United States District Court, N.D. Illinois
April 14, 2004.
JOHN MCGEE and THOMAS MALONE, Plaintiffs,
ILLINOIS DEPARTMENT OF TRANSPORTATION, KENNETH CHLEBICKI, DENNIS MAHONEY, and JOHN KOS, Defendants
The opinion of the court was delivered by: SIDNEY SCHENKIER, Magistrate Judge
MEMORANDUM OPINION AND ORDER
The plaintiffs, John McGee and Thomas Malone, have filed a motion to
reconsider the entry of summary judgment by this Court in favor of
defendant, John Kos. Although the motion does not specify the rule under
which the motion has been made, we assume it is filed pursuant to Federal
Rule of Civil Procedure ("Rule") 59(e), which requires such a motion to
be made within 10 days after entry of the judgment. Although this motion
satisfies that procedural standard, it fails to satisfy the substantive
standards of Rule 59(e) and is therefore denied.
Whether to grant a motion to reconsider is a matter committed to the
sound discretion of the District Court. Caisse Nationale de Credit v.
CB1Industries, Inc., 90 F.3d 1264, 1270 (7th Cir. 1996). In
determining whether to exercise its discretion to grant reconsideration,
the Court starts with the proposition that such motions "serve a limited
function: to correct manifest errors of law or fact or to present newly
discovered evidence. "Publishers Resource, Inc. v. Walker-David
Publications, Inc., 762 F.2d 557, 561 (7th Cir. 1985)(quoting
Keene Corp. v. International Fidelity Insurance Company,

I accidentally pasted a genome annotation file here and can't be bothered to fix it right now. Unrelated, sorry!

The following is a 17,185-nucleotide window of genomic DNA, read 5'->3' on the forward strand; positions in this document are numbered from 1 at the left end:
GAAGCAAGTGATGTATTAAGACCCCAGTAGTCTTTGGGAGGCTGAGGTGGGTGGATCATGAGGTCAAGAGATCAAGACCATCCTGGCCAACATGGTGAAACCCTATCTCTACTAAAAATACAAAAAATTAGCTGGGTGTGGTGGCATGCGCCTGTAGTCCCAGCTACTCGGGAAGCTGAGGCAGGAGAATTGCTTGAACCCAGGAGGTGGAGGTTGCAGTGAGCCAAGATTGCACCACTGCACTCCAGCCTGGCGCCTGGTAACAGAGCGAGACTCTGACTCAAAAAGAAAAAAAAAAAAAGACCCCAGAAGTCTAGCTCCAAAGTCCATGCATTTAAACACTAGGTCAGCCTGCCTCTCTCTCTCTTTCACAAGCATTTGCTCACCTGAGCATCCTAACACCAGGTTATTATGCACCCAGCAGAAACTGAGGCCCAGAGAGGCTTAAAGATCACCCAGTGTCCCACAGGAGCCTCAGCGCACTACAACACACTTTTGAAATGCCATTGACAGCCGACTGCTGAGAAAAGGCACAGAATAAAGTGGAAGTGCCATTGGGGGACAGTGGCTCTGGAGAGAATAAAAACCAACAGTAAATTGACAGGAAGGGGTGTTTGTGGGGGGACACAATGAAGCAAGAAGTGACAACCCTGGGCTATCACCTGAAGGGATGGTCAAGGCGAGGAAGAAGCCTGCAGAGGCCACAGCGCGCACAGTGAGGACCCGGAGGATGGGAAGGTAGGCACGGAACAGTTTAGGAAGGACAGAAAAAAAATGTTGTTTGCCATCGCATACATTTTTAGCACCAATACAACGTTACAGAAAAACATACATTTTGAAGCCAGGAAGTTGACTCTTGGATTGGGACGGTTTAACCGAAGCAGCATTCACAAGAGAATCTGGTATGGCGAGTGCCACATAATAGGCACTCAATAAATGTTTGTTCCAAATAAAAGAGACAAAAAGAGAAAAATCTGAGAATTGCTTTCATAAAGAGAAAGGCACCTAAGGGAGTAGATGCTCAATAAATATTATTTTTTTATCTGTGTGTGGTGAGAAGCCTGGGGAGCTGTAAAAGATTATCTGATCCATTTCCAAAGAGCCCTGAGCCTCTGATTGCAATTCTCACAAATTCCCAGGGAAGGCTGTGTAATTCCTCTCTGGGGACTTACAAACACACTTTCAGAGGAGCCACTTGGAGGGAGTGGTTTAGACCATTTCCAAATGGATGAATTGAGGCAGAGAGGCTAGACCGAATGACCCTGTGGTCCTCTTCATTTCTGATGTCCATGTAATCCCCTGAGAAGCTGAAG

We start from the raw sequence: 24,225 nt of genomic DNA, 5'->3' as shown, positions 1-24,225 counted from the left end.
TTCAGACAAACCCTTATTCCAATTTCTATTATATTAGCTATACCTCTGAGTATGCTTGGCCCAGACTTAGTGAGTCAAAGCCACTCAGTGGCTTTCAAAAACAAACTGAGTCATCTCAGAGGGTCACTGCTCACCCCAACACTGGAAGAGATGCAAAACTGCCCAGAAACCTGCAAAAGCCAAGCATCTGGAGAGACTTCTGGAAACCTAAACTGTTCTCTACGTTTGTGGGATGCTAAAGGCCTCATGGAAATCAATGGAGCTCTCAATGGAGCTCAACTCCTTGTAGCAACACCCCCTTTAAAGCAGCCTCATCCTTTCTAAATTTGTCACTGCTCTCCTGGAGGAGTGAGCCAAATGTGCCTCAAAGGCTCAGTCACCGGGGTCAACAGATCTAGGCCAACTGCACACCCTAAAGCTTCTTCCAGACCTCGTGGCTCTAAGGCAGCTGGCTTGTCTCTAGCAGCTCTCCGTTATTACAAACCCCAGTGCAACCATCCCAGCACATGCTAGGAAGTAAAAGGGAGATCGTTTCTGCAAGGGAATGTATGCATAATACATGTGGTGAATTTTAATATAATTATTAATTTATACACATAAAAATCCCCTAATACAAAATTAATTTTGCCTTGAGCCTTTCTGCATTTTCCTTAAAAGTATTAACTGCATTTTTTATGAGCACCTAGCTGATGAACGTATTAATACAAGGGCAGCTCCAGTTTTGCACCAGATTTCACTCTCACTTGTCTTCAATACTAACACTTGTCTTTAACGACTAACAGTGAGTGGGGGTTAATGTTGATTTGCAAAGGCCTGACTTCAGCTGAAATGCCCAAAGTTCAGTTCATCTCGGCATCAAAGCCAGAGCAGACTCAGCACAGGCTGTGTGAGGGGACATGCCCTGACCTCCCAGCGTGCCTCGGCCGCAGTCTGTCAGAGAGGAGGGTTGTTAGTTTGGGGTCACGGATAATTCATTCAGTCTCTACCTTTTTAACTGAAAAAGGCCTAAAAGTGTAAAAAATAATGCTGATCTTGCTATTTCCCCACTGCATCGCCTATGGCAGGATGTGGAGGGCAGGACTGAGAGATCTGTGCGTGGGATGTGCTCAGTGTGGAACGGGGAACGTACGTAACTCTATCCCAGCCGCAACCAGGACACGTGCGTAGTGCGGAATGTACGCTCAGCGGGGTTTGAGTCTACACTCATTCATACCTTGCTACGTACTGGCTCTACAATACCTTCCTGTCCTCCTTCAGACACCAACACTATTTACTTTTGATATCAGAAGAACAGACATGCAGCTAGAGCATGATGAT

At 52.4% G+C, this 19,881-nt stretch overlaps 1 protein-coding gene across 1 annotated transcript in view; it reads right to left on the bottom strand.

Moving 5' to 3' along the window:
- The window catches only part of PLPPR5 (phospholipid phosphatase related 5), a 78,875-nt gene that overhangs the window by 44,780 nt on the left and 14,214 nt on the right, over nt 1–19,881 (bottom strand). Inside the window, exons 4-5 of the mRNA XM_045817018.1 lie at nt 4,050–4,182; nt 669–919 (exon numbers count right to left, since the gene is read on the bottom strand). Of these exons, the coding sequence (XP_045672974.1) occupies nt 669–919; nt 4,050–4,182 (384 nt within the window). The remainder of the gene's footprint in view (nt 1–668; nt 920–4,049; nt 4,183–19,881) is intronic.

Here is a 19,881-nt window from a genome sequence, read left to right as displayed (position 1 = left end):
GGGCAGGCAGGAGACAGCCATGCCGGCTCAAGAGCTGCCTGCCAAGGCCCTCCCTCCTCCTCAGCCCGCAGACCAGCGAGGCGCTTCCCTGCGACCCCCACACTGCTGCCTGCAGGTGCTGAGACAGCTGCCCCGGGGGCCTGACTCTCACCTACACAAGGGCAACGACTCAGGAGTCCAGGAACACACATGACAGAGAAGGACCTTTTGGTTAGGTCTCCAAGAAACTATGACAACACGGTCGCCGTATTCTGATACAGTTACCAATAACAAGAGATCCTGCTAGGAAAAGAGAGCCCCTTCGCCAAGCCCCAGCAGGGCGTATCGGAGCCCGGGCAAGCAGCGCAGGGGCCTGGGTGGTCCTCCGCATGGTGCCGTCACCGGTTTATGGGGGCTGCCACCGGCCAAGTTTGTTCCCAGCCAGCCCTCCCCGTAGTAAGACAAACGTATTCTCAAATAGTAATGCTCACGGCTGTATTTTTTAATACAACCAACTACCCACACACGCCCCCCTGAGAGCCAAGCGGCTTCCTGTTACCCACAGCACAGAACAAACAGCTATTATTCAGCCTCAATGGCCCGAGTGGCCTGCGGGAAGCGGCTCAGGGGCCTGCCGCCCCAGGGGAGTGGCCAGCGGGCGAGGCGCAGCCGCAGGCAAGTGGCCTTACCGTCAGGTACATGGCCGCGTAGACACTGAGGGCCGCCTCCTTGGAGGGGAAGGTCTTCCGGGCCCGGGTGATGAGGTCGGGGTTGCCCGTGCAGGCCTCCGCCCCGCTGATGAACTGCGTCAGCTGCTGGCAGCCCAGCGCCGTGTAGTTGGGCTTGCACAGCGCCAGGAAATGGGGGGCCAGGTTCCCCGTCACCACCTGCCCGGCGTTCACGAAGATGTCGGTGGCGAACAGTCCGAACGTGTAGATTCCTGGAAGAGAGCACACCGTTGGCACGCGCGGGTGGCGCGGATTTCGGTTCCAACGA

561 F. Supp. 656, 665-66 (N.D. Ill. 1982)). A motion to reconsider should only
be presented when the law or facts change significantly after the issue is presented to
the Court, or the Court has "patently misunderstood a party," "made a
decision outside the adversarial issues presented" to it, or has "made an
error not of reasoning but of apprehension." Bank of Waunakee v.
Rochester Cheese Sales, Inc., 906 F.2d 1185, 1191 (7th Cir. 1990).
Thus, a motion to reconsider is not a vehicle by which a party may seek
"to undo its own procedural failures [or] to introduce new evidence or
advance arguments that could have and should have been presented to the
District Court prior to the judgment." Moro v. Shell Oil
Company, 91 F.3d 872, 876 (7th Cir. 1996) (citation omitted);
see also Publishers Resource, Inc., 762 F.2d at 561. Nor is a
motion to reconsider "at the disposal of parties who want to `rehash' old
arguments," that previously were made and rejected. Young v.
Murphy, 161 F.R.D. 61, 62 (N.D. Ill.1995). After careful review, the
Court finds that plaintiffs' motion to reconsider fails to meet the
standards of Rule 59(e).
In their summary judgment papers, the plaintiffs made the same argument
advanced in the present motion, namely that Mr. Kos was specifically
aware of plaintiffs' Massie complaints, because the record
showed that Mr. Kos received and/or knew about "all complaints
under the Massie decree that were received by IDOT" (Motion at
¶ 3; Pls.' Suppl. Mem. Opposing Mot. for Sum. Judg., at 6-7). This
argument is an attempt to rehash an old argument previously made and
rejected. We do not view that evidence as creating a triable issue on
whether Mr. Kos was specifically aware of the plaintiffs' particular
claims made in this case, and intentionally failed to act with respect to
those claims. Such personal participation was required to hold Mr. Kos
liable in this case under 42 U.S.C. § 1981 and 1983. The Court
explained that finding in its ruling on the motion for summary judgment.
See McGee v. IDOT, No. 02 C 0277, 2004 WL 726110, * 2 (N.D. Ill. 2004)
(general notice about Massie complaints not sufficient to create
triable issue on issue of whether Mr. Kos "directly engaged in the acts of discrimination and
retaliation" that were subject of plaintiffs' claims; and, general notice
not sufficient to impose personal fault and thus liability on him for
"failing to act to remedy alleged discrimination").
IT IS THEREFORE ORDERED that plaintiffs' motion for reconsideration
(doc. # 61) be denied.
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